Paju Book City, the Korean Town All About Reading (and Publishing, Printing, Browsing, Buying…)

By Colin Marshall

Twenty to one — you often hear that ratio brought up in discussions of Paju Book City, in which, so the legend has it, twenty books reside for every human being. That exact number has to have origins in the art of guesstimation, but still, it gets the point across. As its name might suggest, Paju Book City is dedicated to one set of purposes above all else: the printing, publishing, distribution, sale, purchase, and consumption of the printed word. But its builders have also pitched it as “a City to Recover Lost Humanity,” presumably the humanity so many state-of-Korea-bemoaners see as having been mercilessly wrung out of the country by its rapid and deep industrialization of the second half of the twentieth century, disfiguring the country with the uncouth, disorderly urban landscapes left in its wake.

Paju Book City’s English-language brochure gives you an idea of the emotions behind the project: “Cities filled with disorganized urban planning, chaotic road networks and buildings and a welter of signboards directly reflect our distorted life. Such distorted urban scenes give negative impact on our already arduous life, creating a vicious circle, which exacerbates us ceaselessly. Why was such an urban shambles created? When did such disordered architecture and urban planning come to us? It is because we lost the sense of common ground and value.”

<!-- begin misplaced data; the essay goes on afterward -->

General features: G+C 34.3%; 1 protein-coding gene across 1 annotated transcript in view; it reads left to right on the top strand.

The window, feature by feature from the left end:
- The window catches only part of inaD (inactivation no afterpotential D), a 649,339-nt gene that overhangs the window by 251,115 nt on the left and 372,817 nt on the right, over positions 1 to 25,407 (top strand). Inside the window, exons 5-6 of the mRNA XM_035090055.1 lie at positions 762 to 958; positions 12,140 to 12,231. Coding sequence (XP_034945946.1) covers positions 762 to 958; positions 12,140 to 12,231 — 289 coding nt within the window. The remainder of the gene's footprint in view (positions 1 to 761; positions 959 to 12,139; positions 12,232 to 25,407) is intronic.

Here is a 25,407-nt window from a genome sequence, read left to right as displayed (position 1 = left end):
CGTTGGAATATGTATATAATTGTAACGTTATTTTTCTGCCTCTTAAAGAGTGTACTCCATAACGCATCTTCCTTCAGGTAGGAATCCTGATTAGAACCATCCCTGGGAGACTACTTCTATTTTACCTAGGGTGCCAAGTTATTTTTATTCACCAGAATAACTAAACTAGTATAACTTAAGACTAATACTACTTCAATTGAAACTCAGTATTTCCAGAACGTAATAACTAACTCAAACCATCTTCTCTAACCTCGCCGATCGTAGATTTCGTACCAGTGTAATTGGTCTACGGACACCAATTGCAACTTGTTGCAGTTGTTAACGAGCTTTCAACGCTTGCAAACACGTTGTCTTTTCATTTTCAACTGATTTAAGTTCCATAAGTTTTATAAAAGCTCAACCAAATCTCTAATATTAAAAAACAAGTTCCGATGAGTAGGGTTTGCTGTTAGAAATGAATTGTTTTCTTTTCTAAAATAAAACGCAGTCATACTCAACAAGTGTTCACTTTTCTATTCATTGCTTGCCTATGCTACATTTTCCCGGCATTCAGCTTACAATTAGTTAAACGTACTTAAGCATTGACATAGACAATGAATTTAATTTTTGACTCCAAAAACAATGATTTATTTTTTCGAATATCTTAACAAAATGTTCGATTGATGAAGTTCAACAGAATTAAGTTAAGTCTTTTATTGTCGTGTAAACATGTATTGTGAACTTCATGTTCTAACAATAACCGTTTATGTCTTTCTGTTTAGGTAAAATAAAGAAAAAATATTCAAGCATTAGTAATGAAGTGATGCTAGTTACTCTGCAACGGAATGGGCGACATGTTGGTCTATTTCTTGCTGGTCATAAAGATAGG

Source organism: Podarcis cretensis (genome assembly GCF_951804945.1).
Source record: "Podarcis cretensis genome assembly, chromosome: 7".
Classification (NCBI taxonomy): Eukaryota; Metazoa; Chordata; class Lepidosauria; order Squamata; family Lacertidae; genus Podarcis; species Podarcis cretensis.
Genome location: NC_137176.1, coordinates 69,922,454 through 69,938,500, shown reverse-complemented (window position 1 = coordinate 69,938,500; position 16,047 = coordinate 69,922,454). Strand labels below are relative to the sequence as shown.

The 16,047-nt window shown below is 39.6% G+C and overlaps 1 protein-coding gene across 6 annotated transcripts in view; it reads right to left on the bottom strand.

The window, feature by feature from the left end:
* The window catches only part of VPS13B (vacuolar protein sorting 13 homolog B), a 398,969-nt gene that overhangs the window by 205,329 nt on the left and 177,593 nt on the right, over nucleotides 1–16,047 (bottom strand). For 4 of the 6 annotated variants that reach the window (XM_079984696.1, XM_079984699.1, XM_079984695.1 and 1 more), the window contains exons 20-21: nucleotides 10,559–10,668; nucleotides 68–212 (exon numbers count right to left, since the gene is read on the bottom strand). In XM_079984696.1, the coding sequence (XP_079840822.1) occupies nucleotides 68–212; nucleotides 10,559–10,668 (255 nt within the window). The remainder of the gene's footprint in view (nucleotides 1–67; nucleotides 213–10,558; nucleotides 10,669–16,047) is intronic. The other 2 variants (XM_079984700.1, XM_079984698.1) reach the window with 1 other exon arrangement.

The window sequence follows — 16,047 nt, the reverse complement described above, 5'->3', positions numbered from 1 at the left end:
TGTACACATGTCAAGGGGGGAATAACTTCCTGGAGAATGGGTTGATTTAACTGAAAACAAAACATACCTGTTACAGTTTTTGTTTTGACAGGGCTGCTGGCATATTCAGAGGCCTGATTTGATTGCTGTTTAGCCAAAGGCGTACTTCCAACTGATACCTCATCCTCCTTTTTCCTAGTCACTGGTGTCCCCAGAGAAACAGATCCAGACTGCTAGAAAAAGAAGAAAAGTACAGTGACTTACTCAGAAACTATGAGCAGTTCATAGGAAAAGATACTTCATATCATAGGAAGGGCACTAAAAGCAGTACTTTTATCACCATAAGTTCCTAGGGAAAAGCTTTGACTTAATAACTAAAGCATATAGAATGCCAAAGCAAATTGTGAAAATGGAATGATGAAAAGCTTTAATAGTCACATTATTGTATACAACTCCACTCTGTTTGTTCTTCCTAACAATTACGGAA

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Though the text adds that this happens in “any cities of Korea,” it takes no great feat of mind-reading to understand which distorted, signboard-weltered, ceaselessly exacerbating urban scene, exactly, the writer had in mind. And so Seoulites seeking a restorative dose of humanity can simply catch a bus, ride for between 40 and 80 minutes, traffic depending, and step out into this city purpose-built to provide it.

First proposed in the 1980s, planned and constructed in the 1990s, and opened in stages in the 2000s, Paju Book City occupies a bit of the copious amounts of land available in Paju, a former military area just south of the North Korean border. Its recent development and the wide-open space available for that development allowed for a kind of planning unthinkable in the capital: the kind of planning that can divide the city up into “publishing districts,” “printing districts,” and “support districts,” that can lay down stiff architectural guidelines, and that can try to replicate the qualities Wales’ tiny “book town” of Hay-on-Wye.

On some levels, Paju Book City would seem to make a ripe target of ridicule, especially in the contrast between the grandness of its self-description and the modestness of its real existence as a single-industry suburb, and a remote one at that. But I still find it an intriguing place to visit, as do many Korean tourists. Come on a weekend and it may at first seem completely uninhabited, its many publishing company offices (the firms having received strong encouragement to relocate there, or at least open a branch) and scattering of art galleries shuttered, but the closer you get to the the central Asia Publication Culture & Information Center complex, the more signs of life you see.